This is pretty damn good. This is 10x more distance than would ever be used by our design. Which means about .1mm of error in measuring the motor distance which I think is very near the longest distance we ever use on the machine.
The not great news
I then tested 8113.7, I will save you the photos and just tell you that it was short of the total desired rotations. The total step count was 4,056,499 or 8,112.998 steps per rotation (1 step short of 8113).
So while the encodersteps are stored as a float in the firmware, there is probably some place where we converted it to an int causing it to round down. I think I still have all the rounding and 2*/ arithmetic removed from my code, but I can double check that tonight.
The question now is, do we care to fix this or are we happy with 8114? The implementation to fix it likely isn’t hard. My concern is do we want to go down the road of allowing a float? It seems to me in the long term, we would rather have all of these things be integers as they are faster to compute and don’t have the same obscure inaccuracies that accompany a float.
I’d agree that using integers is the best approach. Now is a good time to make the change, as well , before we run a bunch of accuracy tests. Is there a way I can help?
Following along with a lot of interest here.
First - thank you all for the effort.
As I see the results of 500 revolution test, the sprocket is about 1 mm off after asking the motor to move the equivalent of 31,750 mm of chain (that’s almost 32 meters). That’s not too shabby. We’re talking a whole lot of zeros before the first significant digit. Back of the envelope math suggests that we’re now under 0.1 mm (0.004") of positioning error across a 4X8 workpiece. This is no longer a weak link IMO.
Pity that the more accurate value doesn’t work. If 8114 works, I’d suggest we go with it for now. Shouldn’t be that difficult to change in the code though. My 3D Printers and CNCs all are happy with decimal steps per mm values, and I am able to hold the motion stages to 0.1 mm across the work surface after a detailed calibration.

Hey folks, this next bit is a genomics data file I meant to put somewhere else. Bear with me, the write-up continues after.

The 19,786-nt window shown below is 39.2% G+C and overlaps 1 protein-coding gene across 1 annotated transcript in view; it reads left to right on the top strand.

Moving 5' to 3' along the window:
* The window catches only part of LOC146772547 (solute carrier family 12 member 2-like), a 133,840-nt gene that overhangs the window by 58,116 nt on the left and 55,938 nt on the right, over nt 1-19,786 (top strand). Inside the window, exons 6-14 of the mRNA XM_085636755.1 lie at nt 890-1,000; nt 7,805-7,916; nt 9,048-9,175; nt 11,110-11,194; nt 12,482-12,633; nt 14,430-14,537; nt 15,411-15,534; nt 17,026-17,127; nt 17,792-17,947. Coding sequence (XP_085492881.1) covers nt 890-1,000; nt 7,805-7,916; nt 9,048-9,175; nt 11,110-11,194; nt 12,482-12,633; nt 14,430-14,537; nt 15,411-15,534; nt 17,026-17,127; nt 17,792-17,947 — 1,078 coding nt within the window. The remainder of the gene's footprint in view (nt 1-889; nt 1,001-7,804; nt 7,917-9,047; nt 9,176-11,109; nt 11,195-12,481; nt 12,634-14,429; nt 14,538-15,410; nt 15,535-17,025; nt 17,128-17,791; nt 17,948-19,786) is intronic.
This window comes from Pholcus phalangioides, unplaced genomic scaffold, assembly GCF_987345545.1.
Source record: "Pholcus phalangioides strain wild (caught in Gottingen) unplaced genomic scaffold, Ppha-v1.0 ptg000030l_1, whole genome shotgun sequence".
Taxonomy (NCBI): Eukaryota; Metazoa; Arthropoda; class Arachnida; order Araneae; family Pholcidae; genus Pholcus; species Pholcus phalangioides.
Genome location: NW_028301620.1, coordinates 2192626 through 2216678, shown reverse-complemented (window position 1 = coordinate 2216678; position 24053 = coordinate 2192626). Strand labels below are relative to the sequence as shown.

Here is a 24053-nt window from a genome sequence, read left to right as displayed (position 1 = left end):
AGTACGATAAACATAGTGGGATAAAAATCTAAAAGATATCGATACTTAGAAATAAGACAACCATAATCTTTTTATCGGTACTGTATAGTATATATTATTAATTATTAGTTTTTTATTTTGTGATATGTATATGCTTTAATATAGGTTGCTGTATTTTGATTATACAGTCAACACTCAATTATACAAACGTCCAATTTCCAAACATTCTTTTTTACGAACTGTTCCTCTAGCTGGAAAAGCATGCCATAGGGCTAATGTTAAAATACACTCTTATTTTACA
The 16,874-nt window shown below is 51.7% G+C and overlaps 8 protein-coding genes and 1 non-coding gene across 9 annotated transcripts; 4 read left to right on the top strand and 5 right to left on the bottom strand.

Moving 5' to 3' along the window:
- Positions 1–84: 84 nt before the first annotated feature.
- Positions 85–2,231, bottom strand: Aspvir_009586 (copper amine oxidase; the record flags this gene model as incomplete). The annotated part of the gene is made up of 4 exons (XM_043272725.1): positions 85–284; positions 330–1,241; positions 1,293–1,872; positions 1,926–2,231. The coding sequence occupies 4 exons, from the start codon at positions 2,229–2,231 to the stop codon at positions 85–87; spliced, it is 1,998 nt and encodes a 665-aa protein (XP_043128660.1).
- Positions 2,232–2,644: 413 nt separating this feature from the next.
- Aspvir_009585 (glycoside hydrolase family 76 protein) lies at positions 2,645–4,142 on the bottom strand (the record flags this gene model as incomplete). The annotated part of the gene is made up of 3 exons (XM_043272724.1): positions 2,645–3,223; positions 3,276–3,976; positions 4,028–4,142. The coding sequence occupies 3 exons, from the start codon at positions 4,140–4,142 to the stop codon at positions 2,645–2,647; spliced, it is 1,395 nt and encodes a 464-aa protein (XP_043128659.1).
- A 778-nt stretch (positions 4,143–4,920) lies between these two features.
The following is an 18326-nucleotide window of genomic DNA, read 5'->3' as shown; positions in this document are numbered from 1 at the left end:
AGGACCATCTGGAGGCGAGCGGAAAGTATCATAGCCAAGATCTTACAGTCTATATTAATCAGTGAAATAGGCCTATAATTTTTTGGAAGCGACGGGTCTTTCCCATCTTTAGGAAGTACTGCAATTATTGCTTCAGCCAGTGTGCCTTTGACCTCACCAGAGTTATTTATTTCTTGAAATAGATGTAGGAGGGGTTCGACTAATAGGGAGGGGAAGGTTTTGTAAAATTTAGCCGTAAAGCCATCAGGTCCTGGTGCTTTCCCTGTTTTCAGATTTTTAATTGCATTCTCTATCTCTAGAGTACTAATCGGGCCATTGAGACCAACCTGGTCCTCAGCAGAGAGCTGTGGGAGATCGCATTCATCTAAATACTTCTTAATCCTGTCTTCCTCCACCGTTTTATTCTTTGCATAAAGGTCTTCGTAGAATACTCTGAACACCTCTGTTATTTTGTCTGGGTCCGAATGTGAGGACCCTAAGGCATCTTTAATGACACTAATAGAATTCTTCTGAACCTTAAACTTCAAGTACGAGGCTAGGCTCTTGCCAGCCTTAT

So, I guess the icky question I have is: Are all the motors identical?
Wouldn’t be the first time a minor mid-production change in a part manufactured overseas resulted in a major headache.
Has anyone ever measured this before, or was all the code based on the specs of the motor?
We aren’t making turbines here…
Thinking about other gearboxes that may be in use (lower gear ratios with more
powerful motors for example), I can easily see the fractional part of the ratio
being a problem.
yes 8113.7 slightly undershoots instead of slighty overshoots, but one step
short should not be a problem. one encoder step is ~0.008mm, the difference
between the real value and 8113.7 @500 revolutions should somewhere around
0.13mm IIRC 8113.74 would be closer and slightly overshoot if you care.
now, it’s possible that being off by one step will create cumulative errors, but
I don’t think so, as long as it knows where it is, the move to the next location
is going to be moving to a specific set of chain lengths.
should it be entered as a ratio (X/Y) instead of a float? that would let
everything stay as int until the very end if we wanted.
Oops, sorry my wall of words got misinterpreted there. When I changed the value to 8113.7, it actually moved 8113 steps per revolution. It dropped the decimal entirely. So the error was much larger than when using 8114.
The 1 step off comment was just that it was 1 step out of 4 million off from hitting 8113 per revolution exactly, this will happen and isn’t an issue at all. Sorry for the confusion.
You may be right. I suppose if we really get that good at optimizing things we could do any number of tricks, the ratio as you propose, or multiplying by 10 or 100.